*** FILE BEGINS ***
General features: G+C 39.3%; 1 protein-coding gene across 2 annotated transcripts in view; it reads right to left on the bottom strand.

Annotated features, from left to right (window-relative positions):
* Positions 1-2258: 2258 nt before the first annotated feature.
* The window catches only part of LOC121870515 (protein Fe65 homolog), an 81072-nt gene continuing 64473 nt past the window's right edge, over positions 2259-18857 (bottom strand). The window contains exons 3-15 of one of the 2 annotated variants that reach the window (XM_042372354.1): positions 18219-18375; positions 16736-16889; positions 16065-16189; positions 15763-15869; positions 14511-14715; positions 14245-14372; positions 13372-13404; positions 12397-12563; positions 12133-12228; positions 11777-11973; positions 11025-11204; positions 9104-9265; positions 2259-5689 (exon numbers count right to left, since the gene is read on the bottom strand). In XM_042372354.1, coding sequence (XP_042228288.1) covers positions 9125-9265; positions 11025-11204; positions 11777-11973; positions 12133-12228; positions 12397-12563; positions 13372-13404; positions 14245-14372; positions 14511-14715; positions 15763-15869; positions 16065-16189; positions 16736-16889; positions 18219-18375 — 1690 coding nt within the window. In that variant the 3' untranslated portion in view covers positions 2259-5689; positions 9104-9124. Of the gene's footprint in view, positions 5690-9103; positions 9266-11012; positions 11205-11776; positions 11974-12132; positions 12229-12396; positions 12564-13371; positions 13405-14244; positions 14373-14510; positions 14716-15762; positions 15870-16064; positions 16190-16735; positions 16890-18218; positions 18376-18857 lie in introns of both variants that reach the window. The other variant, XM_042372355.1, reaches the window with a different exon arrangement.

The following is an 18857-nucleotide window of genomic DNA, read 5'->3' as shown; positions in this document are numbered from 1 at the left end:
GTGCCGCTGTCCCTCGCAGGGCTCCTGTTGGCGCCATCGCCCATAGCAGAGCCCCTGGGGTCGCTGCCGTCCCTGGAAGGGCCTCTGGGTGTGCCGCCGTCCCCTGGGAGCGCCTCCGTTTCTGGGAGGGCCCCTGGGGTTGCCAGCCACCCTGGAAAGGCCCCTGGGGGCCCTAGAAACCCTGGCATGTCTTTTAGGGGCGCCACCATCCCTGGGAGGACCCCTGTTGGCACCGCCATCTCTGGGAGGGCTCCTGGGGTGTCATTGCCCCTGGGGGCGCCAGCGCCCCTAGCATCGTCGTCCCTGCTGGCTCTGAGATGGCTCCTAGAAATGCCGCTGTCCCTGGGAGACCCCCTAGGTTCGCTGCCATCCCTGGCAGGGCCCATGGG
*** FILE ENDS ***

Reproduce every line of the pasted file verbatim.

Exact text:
General features: G+C 39.3%; 1 protein-coding gene across 2 annotated transcripts in view; it reads right to left on the bottom strand.

Annotated features, from left to right (window-relative positions):
* Positions 1-2258: 2258 nt before the first annotated feature.
* The window catches only part of LOC121870515 (protein Fe65 homolog), an 81072-nt gene continuing 64473 nt past the window's right edge, over positions 2259-18857 (bottom strand). The window contains exons 3-15 of one of the 2 annotated variants that reach the window (XM_042372354.1): positions 18219-18375; positions 16736-16889; positions 16065-16189; positions 15763-15869; positions 14511-14715; positions 14245-14372; positions 13372-13404; positions 12397-12563; positions 12133-12228; positions 11777-11973; positions 11025-11204; positions 9104-9265; positions 2259-5689 (exon numbers count right to left, since the gene is read on the bottom strand). In XM_042372354.1, coding sequence (XP_042228288.1) covers positions 9125-9265; positions 11025-11204; positions 11777-11973; positions 12133-12228; positions 12397-12563; positions 13372-13404; positions 14245-14372; positions 14511-14715; positions 15763-15869; positions 16065-16189; positions 16736-16889; positions 18219-18375 — 1690 coding nt within the window. In that variant the 3' untranslated portion in view covers positions 2259-5689; positions 9104-9124. Of the gene's footprint in view, positions 5690-9103; positions 9266-11012; positions 11205-11776; positions 11974-12132; positions 12229-12396; positions 12564-13371; positions 13405-14244; positions 14373-14510; positions 14716-15762; positions 15870-16064; positions 16190-16735; positions 16890-18218; positions 18376-18857 lie in introns of both variants that reach the window. The other variant, XM_042372355.1, reaches the window with a different exon arrangement.

The following is an 18857-nucleotide window of genomic DNA, read 5'->3' as shown; positions in this document are numbered from 1 at the left end:
GTGCCGCTGTCCCTCGCAGGGCTCCTGTTGGCGCCATCGCCCATAGCAGAGCCCCTGGGGTCGCTGCCGTCCCTGGAAGGGCCTCTGGGTGTGCCGCCGTCCCCTGGGAGCGCCTCCGTTTCTGGGAGGGCCCCTGGGGTTGCCAGCCACCCTGGAAAGGCCCCTGGGGGCCCTAGAAACCCTGGCATGTCTTTTAGGGGCGCCACCATCCCTGGGAGGACCCCTGTTGGCACCGCCATCTCTGGGAGGGCTCCTGGGGTGTCATTGCCCCTGGGGGCGCCAGCGCCCCTAGCATCGTCGTCCCTGCTGGCTCTGAGATGGCTCCTAGAAATGCCGCTGTCCCTGGGAGACCCCCTAGGTTCGCTGCCATCCCTGGCAGGGCCCATGGG